On Saturday, Cornell visited the red zone four times and only came away with seven points in contrast to Brown, which was a perfect 3-for-3 on red zone possessions. Cornell’s final failed series in the red zone sealed the victory for Brown. Ford was unable to duplicate his early first half magic with Baker, tossing an incomplete pass with six and half minutes remaining in regulation. On the afternoon, Ford completed 29 passes in 48 attempts for 216 yards.
“I feel like they made a few adjustments in keeping us in front of them,” Ford said. “We had a lot of long drives, but their defensive line bends, but does not break. We moved the ball, but then had a turnover and a failed fourth down conversion. It was just the little things. Because we weren’t getting those big plays, we needed to be perfect and we weren’t.”
Aside from the red zone deficiencies, the sputtering running attack demonstrated to be the primary area of concern for a struggling Cornell offense. The tandem tailback combination of junior Randy Barbour and senior Luke Siwula accounted for a season low production from the line of scrimmage, mustering a minuscule 30 yards combined on only 11 carries. The popular consensus is to forgo the running attack when playing from behind against a high-powered offense such as Brown’s, but the score was close for much of the contest until the Bears pulled away in the fourth quarter.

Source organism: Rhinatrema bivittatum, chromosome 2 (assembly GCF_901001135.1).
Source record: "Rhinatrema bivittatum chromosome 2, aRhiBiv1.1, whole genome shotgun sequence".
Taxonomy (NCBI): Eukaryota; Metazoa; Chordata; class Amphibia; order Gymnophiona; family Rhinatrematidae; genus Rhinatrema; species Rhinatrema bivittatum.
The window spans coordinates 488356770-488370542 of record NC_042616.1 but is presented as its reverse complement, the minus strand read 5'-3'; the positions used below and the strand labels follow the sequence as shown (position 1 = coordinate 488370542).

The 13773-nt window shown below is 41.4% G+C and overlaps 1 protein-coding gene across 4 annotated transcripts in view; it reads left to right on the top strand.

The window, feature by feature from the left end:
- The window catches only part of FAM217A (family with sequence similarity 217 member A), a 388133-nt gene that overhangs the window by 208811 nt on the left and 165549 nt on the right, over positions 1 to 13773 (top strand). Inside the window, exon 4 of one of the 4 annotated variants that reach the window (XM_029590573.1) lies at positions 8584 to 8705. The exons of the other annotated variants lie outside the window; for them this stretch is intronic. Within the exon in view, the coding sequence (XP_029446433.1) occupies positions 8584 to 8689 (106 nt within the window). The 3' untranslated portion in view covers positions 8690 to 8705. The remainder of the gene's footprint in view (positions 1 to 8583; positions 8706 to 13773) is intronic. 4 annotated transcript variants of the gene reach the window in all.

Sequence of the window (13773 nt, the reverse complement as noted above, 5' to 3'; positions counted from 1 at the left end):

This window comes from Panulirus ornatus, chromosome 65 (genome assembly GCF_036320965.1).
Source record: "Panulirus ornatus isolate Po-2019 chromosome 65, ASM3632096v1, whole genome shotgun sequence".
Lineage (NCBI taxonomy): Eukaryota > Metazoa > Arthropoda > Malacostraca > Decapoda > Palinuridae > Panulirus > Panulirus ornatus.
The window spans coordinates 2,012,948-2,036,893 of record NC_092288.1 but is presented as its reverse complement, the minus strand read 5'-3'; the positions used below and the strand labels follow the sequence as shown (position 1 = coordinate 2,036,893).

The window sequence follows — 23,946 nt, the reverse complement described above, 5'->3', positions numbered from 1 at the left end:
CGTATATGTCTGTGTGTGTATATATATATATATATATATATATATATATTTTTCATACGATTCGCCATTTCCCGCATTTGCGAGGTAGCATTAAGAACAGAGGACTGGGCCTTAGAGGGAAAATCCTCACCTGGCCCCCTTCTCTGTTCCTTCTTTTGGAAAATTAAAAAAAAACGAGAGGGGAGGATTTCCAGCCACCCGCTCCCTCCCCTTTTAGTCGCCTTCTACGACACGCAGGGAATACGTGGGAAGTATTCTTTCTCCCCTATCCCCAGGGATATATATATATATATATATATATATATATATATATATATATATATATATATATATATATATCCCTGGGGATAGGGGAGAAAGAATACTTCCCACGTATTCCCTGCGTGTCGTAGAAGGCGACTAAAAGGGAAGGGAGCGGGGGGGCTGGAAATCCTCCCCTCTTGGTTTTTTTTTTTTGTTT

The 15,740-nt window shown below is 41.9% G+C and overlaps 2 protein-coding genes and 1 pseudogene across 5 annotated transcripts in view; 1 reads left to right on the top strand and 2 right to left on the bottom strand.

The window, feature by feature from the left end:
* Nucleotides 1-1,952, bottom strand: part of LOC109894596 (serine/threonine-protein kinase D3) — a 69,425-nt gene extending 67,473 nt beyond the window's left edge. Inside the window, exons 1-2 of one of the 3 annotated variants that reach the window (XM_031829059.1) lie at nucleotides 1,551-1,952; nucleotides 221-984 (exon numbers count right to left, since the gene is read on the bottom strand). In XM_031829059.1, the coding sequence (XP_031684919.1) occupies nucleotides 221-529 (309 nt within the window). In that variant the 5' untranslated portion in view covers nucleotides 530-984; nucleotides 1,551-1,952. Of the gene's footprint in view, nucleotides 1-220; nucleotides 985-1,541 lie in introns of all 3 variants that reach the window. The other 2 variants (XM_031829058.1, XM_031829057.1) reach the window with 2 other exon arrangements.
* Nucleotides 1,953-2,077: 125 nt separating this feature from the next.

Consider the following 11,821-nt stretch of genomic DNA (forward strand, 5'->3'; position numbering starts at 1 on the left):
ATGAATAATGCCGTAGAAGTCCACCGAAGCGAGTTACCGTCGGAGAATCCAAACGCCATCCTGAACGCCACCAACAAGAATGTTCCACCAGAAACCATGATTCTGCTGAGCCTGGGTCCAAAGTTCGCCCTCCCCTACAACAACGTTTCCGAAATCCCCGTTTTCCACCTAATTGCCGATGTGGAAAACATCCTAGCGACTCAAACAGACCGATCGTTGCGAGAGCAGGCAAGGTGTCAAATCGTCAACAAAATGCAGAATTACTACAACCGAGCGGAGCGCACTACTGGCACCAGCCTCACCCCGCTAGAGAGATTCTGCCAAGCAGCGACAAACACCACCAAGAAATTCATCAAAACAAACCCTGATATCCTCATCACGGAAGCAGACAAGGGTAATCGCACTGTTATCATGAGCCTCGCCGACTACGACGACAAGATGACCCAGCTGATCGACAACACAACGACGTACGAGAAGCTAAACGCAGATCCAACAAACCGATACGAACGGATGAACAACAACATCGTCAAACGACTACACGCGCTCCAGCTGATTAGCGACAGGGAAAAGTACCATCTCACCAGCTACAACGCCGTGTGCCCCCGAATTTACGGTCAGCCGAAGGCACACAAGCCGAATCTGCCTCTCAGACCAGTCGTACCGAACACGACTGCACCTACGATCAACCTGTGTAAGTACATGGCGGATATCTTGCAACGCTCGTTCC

“We really have to look at that,” Knowles said. “I’m really questioning why our running game is not as effective as it should be because it needs to be. I agree because the game was close. I’m not real pleased with our offensive line right now. We’ll have to look at the film, but it seemed like they were handling the front better than us. And sometimes when you’re calling plays, because they’re controlling the line of scrimmage, you’re thinking the running game is not going to work.”
A lack of a running attack only makes the quarterback’s task more difficult. Ford’s passes were frequently rushed and he faced a heavy onslaught of pressure all afternoon. Entering the contest, Brown ranked last in the Ivy League in pass defense, but constant pressure from senior defensive tackles Wale Adedokun and David Howard forced Ford from the pocket on numerous occasions.